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Judy Bellaire, played by Judy Garland, is the center of trouble at her exclusive private and very conservative school. She is expelled when she starts singing in a Jazzy style in her music class. Mayhem ensues as she returns home to her actress mother, playwright father, dysfunctional Russian maid (Fanny Brice) and tries out as a black face singer in a musical. Written by
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"Everybody Sing" is a delightful 1938 film filled with music but, as these things go, not much plot. That's okay. Judy plays Judy Bellaire, whose mother (Billie Burke) is a busy actress, and her father (Reginald Owen) is a producer. When Judy gets kicked out of school for turning her classical music into jazz, no one will listen to the reason she's home - they're all too busy. Mom is in rehearsal with her leading man (Reginald Owen), her sister Sylvia (Lynne Carter) is taking a voice lesson, and her father is frantically running around. Judy's only pals in the house are the chef, Ricky Saboni (Allan Jones), who is in love with Sylvia, and the maid (Fanny Brice), an ex-Russian performer.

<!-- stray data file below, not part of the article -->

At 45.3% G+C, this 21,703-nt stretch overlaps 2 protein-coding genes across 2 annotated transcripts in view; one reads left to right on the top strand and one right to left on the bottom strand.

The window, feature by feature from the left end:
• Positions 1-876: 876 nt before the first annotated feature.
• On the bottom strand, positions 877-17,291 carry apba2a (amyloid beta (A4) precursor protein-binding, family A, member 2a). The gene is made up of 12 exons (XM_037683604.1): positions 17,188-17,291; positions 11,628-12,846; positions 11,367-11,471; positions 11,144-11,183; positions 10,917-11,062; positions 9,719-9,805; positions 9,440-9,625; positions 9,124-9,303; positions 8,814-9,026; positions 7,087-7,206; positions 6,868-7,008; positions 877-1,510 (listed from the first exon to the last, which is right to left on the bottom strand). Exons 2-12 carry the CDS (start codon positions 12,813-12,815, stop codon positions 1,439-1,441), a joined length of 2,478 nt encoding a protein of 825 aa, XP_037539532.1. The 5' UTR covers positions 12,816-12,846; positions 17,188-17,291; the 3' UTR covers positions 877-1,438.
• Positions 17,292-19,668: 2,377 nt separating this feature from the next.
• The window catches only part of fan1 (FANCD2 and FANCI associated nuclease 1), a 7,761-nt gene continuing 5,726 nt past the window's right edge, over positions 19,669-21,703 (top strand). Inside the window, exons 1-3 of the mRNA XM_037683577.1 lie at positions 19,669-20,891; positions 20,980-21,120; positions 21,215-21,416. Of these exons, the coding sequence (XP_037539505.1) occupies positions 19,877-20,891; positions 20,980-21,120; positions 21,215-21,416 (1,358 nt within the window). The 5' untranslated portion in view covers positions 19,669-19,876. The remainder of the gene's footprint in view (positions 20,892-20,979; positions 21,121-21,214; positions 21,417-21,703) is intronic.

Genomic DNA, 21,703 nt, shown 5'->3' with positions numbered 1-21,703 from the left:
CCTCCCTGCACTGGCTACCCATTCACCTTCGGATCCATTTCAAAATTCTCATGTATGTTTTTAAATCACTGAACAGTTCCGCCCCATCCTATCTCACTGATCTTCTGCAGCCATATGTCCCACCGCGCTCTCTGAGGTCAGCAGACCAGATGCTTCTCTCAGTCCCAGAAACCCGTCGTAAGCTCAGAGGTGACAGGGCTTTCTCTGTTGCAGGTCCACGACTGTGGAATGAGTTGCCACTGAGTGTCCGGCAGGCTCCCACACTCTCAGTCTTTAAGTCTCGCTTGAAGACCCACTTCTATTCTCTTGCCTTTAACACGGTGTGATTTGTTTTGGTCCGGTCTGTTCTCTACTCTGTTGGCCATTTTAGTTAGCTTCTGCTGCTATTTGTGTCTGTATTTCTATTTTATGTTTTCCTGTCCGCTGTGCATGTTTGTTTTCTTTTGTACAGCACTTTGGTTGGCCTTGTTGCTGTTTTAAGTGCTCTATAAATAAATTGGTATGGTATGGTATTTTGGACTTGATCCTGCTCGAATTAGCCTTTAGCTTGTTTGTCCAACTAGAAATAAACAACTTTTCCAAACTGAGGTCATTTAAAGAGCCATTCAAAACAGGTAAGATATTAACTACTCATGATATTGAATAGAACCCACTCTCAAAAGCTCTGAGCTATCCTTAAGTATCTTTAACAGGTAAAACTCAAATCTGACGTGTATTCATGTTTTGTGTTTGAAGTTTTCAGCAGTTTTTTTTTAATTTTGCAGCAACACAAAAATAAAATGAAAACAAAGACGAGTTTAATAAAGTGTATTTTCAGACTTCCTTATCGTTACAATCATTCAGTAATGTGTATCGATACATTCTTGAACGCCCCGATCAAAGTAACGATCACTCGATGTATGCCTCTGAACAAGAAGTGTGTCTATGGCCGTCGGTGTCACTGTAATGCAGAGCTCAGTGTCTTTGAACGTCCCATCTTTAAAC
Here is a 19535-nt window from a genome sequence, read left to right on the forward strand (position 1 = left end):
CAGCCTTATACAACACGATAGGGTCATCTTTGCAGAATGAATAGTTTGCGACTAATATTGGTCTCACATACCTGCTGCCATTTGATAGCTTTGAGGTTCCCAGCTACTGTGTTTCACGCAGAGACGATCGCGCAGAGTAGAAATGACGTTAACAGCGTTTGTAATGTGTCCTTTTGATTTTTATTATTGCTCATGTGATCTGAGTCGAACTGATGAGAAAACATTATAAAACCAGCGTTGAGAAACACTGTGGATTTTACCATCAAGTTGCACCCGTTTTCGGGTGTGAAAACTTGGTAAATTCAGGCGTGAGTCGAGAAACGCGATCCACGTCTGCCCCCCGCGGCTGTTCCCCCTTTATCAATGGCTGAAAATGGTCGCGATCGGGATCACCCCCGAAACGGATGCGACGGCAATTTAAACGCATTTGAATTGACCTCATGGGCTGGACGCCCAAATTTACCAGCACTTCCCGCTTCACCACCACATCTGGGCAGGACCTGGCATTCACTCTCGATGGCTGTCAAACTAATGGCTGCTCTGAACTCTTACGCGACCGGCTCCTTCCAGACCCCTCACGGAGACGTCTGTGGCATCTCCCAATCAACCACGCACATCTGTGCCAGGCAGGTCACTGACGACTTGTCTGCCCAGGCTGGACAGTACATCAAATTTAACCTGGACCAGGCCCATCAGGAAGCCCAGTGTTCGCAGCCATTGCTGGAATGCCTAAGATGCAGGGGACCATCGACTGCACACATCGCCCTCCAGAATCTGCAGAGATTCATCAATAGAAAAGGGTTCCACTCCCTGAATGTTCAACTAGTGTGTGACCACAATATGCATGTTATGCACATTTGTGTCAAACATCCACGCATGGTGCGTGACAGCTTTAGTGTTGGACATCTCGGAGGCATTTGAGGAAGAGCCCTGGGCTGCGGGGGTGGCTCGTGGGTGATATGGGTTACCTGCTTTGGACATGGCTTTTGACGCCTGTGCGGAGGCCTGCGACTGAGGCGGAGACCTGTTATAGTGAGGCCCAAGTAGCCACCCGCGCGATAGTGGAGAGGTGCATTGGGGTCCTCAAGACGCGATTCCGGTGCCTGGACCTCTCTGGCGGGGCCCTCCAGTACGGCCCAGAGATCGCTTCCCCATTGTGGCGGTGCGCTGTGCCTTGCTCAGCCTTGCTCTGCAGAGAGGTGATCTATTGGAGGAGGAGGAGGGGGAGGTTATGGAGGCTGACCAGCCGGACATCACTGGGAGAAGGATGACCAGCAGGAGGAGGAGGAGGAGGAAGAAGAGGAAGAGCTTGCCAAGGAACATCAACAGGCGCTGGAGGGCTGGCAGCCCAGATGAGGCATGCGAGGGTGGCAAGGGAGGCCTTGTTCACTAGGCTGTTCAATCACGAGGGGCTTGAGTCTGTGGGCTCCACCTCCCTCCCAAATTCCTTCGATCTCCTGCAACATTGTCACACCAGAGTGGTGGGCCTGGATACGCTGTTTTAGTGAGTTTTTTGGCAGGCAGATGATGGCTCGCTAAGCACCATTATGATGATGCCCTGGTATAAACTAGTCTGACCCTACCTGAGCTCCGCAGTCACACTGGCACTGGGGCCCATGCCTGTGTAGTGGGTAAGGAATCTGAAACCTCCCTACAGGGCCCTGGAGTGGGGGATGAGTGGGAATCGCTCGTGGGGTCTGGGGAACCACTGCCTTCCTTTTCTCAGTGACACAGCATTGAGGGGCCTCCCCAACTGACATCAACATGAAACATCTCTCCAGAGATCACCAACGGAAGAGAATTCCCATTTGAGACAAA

Eventually Judy, though underage, gets into a show put on by Ricky, who sings at night in a club. The singing is glorious, Judy singing "Swing Mr. Mendolssohn," "Down to Melody Farm," "Swing Low, Sweet Chariot," and "Ever Since the World Began." Brice does a specialty number, and Jones, in his beautiful tenor, sings "The Show Must Go On," "Cosi-Cosa," and "First Thing in the Morning." Pre-Wizard of Oz, and pretty Judy sings with an incredible maturity of tone.
Fun, upbeat movie.
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